Boeing Rescheduled the First Starliner Astronaut Launch Until May 6th

The first crewed launch of Boeing’s new Starliner capsule is now scheduled for May 6, five more days later than originally planned.

The much awaited Crew Flight Test (CFT) of the Starliner mission was scheduled for May 1st by NASA and Boeing. But it isn’t the current strategy.

NASA officials provided an update on Tuesday afternoon, saying, “After a review of the International Space Station operations, NASA’s Boeing Crew Flight Test now is targeting no earlier than Monday, May 6, for Starliner’s first launch with astronauts to the orbital complex.”

“The date adjustment optimizes space station schedule of activities planned toward the end of April, including a cargo spacecraft undocking and a crew spacecraft port relocation required for Starliner docking,” they stated.

NASA astronauts Barry “Butch” Wilmore and Suni Williams will be sent by CFT to spend about ten days on the International Space Station (ISS) in Starliner. The mission will take out from Florida’s Cape Canaveral Space Force Station atop an Atlas V rocket built by United Launch Alliance.

After two unmanned trips to the International Space Station, CFT will be Starliner’s third orbital mission. After several technical issues, the capsule was unable to reach the orbiting lab on its maiden mission in December 2019. But Starliner made it to the ISS in May 2022 after trying unsuccessfully the first time.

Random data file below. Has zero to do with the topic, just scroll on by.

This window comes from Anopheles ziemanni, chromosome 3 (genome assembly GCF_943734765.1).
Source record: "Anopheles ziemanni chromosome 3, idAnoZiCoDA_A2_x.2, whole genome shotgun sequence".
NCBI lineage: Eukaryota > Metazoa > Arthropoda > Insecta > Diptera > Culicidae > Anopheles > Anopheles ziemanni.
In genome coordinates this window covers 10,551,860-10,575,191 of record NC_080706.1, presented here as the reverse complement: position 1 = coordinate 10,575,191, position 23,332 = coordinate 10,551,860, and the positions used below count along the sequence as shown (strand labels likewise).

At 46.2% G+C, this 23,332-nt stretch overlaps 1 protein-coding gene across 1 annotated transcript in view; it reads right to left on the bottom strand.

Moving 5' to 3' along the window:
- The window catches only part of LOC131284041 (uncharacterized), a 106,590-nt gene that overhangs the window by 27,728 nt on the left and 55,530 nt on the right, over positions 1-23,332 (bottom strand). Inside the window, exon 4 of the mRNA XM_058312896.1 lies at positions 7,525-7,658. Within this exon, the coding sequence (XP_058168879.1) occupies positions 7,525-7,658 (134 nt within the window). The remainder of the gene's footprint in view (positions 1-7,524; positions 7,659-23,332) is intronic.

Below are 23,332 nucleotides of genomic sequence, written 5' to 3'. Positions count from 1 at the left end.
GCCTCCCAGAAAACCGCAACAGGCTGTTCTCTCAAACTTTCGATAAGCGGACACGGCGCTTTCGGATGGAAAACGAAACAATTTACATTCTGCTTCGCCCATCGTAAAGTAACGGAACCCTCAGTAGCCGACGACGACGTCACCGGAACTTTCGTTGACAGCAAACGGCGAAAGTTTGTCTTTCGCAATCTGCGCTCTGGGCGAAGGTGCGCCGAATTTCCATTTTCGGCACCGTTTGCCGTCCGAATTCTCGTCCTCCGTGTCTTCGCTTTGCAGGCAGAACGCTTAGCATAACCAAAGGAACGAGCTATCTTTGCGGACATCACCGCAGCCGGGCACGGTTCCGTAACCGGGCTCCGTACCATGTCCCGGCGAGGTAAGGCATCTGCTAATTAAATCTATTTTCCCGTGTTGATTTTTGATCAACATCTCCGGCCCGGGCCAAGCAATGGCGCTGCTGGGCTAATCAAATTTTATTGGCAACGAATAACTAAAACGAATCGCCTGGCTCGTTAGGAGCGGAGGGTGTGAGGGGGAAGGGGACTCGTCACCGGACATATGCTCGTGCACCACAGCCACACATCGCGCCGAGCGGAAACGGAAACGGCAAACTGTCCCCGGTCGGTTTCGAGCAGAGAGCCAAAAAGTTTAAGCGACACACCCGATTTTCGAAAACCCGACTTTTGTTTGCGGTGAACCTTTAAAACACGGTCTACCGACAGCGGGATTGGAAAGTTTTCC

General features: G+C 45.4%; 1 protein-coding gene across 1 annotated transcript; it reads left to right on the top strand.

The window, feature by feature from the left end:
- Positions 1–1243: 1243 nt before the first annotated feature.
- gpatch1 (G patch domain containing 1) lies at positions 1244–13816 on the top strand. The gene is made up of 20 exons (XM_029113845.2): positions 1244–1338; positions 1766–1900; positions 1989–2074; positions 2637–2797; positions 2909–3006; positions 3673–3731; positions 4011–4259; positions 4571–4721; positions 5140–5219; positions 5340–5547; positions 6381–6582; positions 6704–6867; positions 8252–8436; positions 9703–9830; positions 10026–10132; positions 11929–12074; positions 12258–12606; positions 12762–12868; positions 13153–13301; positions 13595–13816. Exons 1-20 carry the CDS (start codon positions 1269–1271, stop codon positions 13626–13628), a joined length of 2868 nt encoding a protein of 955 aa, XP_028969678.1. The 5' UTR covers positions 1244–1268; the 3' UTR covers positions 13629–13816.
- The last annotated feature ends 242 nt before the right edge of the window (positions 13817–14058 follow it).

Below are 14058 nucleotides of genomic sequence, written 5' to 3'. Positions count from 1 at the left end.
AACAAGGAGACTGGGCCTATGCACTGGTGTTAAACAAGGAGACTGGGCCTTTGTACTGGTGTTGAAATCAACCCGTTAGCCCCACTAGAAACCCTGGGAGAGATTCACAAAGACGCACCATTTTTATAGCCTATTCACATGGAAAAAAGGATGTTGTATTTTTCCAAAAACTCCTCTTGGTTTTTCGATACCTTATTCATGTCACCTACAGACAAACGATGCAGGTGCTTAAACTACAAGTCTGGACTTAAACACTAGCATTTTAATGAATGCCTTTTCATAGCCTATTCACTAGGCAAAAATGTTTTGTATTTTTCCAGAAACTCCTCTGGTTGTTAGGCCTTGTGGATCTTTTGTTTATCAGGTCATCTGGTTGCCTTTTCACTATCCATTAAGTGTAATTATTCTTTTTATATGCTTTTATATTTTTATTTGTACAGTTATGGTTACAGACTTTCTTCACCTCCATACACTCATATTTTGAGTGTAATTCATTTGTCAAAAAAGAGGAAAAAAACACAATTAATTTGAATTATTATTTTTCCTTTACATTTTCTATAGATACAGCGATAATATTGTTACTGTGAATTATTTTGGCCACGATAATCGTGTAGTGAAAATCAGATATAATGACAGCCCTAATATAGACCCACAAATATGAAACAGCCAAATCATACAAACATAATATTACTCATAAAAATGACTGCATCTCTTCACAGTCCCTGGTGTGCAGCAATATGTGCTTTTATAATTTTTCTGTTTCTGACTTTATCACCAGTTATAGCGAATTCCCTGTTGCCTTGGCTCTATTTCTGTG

Preparing Starliner for its maiden astronaut trip has proved to be more difficult than anticipated. For instance, Boeing had to address a problem with the capsule’s parachute mechanism. Additionally, after learning that the tape the crew had used to cover Starliner’s wiring was combustible, the business took out most of it.

Boeing and SpaceX were awarded multibillion-dollar contracts in September 2014 to transport NASA astronauts to and from the International Space Station.

Eight of these operational trips have already been completed for the agency by SpaceX, in addition to the crewed test flight Demo-2 that took off in May 2020 to the orbiting lab. NASA has long emphasized the significance of establishing a second commercial astronaut taxi, even in light of SpaceX’s accomplishments and dependability; redundancy is a top concern for the organization and its human spaceflight program.

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